The drive in had these big treeless areas that looked like meadows, but without grass. They were actually areas of cinders where there was not enough soil to grow trees. They remind me a lot of the Forest Service campground I stayed at north of Flagstaff, except the cinders there were black.
The crater rim is even higher, up to 8,400 feet. This is a patch of frost or snow near a parking area on the rim of the crater.
This first photo shows a windswept tree on the edge of the crater rim.
The water in the crater is amazingly blue, much like it was at Santorini in the Mediterranean, which is also a collapsed volcano. Beautiful!
And another section of the crater rim. This one looks like it might also have been a side vent or slightly later volcano.
The road going around the crater was narrow and scary because of the drop offs on the outside. Lesson learned is to drive around it clockwise, not counter-clockwise as I did, so that you are driving on the inside. I was running out of gas, so took the shortest road to the Crater Lake Village where I knew they had gas. Price was not unreasonable, also. This section of the road had a small stone edge, but most places did not have even that bit of protection, not that it would stop by big vehicle. The road over Rocky Mountain National Park will be a piece of cake from now on!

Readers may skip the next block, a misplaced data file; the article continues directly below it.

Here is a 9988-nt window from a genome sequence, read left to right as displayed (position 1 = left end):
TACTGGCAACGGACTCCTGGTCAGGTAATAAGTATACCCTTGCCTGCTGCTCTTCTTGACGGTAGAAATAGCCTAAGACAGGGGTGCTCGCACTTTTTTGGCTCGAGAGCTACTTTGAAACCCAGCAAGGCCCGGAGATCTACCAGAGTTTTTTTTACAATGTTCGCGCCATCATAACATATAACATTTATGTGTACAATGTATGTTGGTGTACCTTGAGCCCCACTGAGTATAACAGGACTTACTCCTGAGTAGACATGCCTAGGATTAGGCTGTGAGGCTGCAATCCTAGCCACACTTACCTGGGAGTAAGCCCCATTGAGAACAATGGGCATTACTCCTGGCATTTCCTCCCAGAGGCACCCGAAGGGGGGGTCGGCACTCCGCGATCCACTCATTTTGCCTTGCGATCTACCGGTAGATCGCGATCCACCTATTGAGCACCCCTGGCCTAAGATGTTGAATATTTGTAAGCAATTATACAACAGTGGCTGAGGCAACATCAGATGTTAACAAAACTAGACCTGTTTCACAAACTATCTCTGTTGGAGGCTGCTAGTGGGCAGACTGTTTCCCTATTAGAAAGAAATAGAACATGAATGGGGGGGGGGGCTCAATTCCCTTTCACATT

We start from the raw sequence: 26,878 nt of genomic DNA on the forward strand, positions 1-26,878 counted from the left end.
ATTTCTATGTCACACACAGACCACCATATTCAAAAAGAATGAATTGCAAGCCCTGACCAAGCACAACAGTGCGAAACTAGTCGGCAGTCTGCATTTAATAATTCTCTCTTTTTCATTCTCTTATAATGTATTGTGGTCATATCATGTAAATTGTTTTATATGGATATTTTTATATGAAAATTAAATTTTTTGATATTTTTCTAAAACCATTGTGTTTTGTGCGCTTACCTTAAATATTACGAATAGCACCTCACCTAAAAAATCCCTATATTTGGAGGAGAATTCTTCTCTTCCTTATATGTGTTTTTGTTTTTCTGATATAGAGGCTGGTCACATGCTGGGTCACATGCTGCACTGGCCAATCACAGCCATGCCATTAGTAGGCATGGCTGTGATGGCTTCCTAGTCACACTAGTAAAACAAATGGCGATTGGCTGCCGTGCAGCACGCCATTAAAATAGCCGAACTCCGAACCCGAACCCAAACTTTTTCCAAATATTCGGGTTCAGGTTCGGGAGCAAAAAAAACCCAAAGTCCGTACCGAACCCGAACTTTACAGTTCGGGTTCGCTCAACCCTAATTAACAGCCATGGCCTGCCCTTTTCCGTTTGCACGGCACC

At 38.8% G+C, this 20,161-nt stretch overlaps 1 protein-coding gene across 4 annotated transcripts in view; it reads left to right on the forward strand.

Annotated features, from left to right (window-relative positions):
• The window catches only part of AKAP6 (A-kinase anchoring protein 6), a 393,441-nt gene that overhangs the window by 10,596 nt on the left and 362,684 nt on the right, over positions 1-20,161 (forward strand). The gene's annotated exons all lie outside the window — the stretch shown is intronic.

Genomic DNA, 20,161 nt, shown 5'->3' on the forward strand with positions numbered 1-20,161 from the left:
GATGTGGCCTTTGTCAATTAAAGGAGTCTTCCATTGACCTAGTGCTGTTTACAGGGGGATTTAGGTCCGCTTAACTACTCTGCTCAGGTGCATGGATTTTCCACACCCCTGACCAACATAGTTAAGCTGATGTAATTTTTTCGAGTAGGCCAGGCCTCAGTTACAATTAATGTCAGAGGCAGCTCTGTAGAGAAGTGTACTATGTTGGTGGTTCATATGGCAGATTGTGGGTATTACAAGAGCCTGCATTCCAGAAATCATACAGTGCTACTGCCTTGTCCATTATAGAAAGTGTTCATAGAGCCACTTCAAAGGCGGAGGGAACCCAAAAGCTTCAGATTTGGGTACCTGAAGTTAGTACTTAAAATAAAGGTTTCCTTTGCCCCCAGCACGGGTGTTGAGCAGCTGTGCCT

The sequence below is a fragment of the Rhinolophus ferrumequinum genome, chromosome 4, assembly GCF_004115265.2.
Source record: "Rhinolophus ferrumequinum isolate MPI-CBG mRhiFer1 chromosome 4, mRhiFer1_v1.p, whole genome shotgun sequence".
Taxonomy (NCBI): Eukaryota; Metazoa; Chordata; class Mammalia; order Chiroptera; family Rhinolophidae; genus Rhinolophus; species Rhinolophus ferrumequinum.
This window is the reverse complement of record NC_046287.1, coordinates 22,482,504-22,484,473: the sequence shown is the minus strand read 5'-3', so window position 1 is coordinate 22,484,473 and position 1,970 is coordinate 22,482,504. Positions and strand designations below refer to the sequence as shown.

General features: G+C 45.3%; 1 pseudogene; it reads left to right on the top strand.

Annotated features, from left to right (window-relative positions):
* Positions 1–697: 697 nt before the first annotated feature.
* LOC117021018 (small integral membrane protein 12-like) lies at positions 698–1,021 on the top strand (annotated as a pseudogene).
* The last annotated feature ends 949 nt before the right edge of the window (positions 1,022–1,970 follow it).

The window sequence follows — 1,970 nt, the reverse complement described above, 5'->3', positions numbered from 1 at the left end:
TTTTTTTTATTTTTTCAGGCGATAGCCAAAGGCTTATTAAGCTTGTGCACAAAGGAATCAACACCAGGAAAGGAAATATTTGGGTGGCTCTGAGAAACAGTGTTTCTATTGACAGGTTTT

This photo shows how the volcano must have looked before it collapsed. Very big, although not as big as Santorini or Yellowstone.
This is a peak in the distance that looks volcanic. Actually, all of the mountains in this region were originally volcanos.
Here's a cute guy who was begging for food.
When I saw these white things along the shore of the cinder cone in Crater Lake, I thought they were boats, but I could not see well. Obviously, these are docks and there are also boathouses. There are tour boats during the summer, but I do not know where they go in the lake. You can also take your canoe or kayak. No powerboats.
I stopped at the historic Crater Lake Lodge for some photos. Notice that the walls in the distance are covered by half logs with the bark still on. I was told these were Ponderosa pine.
And some of the supports holding up the ceiling also still have the bark on them. I have not seen that in any other national park lodges.
Last two photos: an interesting tree and a funny sign.